The moon is waxing. The morning stars are Neptune, Saturn, Uranus and Venus. The evening stars are Jupiter, Mars and Mercury.
Those born on this date are under the sign of Taurus. They include abolitionist John Brown in 1800; Scottish novelist James Barrie, author of "Peter Pan," in 1860; Howard Carter, the British Egyptologist who discovered the tomb of Tutankhamen, in 1874; industrialist Henry J. Kaiser in 1882; Spanish philosopher Jose Ortega y Gasset in 1883; country singer Hank Snow in 1914; TV journalist Mike Wallace in 1918; tennis champion Richard "Pancho" Gonzales in 1928; English actors Albert Finney and Glenda Jackson, both in 1936 (age 78); TV producer and filmmaker James L. Brooks in 1940 (age 74); former U.S. Attorney General John Ashcroft and pop singer Tommy Roe, both in 1942 (age 72); Rock and Roll Hall of Fame musician Richie Furay in 1944 (age 70); actor Candice Bergen in 1946 (age 68); singer/songwriter Billy Joel in 1949 (age 65); baseball Hall of Fame member Tony Gwynn in 1960 (age 54); and actor John Corbett in 1962 (age 52).
On this date in history:
In 1502, Christopher Columbus set sail from Spain on his fourth and final voyage to the New World.
In 1926, U.S. Navy Cmdr. Richard Byrd and Floyd Bennett were the first to fly over the North Pole.
In 1961, in a speech to TV executives at the National Association of Broadcasters convention, new Federal Communications Commission Chairman Newton Minow referred to television as "a vast wasteland."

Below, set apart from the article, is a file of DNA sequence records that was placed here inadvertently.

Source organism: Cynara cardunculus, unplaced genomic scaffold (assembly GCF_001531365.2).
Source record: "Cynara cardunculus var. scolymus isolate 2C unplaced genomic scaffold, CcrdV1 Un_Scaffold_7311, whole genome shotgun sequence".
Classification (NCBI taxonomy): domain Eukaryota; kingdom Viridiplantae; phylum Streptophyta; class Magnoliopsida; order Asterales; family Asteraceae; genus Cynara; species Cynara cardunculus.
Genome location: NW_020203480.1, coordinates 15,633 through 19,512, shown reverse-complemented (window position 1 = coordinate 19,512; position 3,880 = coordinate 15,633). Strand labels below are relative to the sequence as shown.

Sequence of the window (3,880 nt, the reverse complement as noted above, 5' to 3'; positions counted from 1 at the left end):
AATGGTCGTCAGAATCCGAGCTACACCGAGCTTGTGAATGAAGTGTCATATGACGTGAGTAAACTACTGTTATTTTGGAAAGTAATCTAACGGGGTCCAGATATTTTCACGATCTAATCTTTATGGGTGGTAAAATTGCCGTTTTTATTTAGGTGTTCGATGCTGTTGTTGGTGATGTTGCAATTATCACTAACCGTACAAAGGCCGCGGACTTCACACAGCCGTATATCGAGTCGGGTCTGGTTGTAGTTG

In 1978, former Italian Prime Aldo Moro, who had been kidnapped by Red Brigade terrorists, was found shot to death in the back of a car in Rome.
In 1979, the United States and Soviet Union reached a basic accord on the SALT 2 nuclear arms treaty.
In 1980, a Liberian freighter rammed a bridge in Florida's Tampa Bay, collapsing part of the span and dropping 35 people to their deaths. (A new $240 million Sunshine Skybridge opened April 30, 1987.)
In 1987, a Polish airliner bound for New York crashed near Warsaw, killing 183 people.
In 2001, at least 123 people were killed during a stampede at a soccer match in Accra, Ghana.
In 2004, President Akhmad Kadyrov of Chechnya was assassinated in an explosion that also killed 31 other people at a stadium in Grozny where Russia's World War II victory was being celebrated. Chechen rebels claimed responsibility for the attack.
In 2009, Jacob Zuma, African National Congress leader, was sworn in as president of South Africa.
In 2011, thousands of citizens in Mexico City protested raging violence that bedeviled the country since the government launched its drug cartel crackdown and demanded more steps to protect the people.
In 2012, U.S. President Barack Obama said he had reversed his opposition to same-sex marriage.
In 2013, authorities in Pakistan said Taliban gunmen kidnapped Ali Haider Gilani, son of former Prime Minister Syed Yousuf Raza Gilani. (In April 2014, officials said the son was still a hostage.)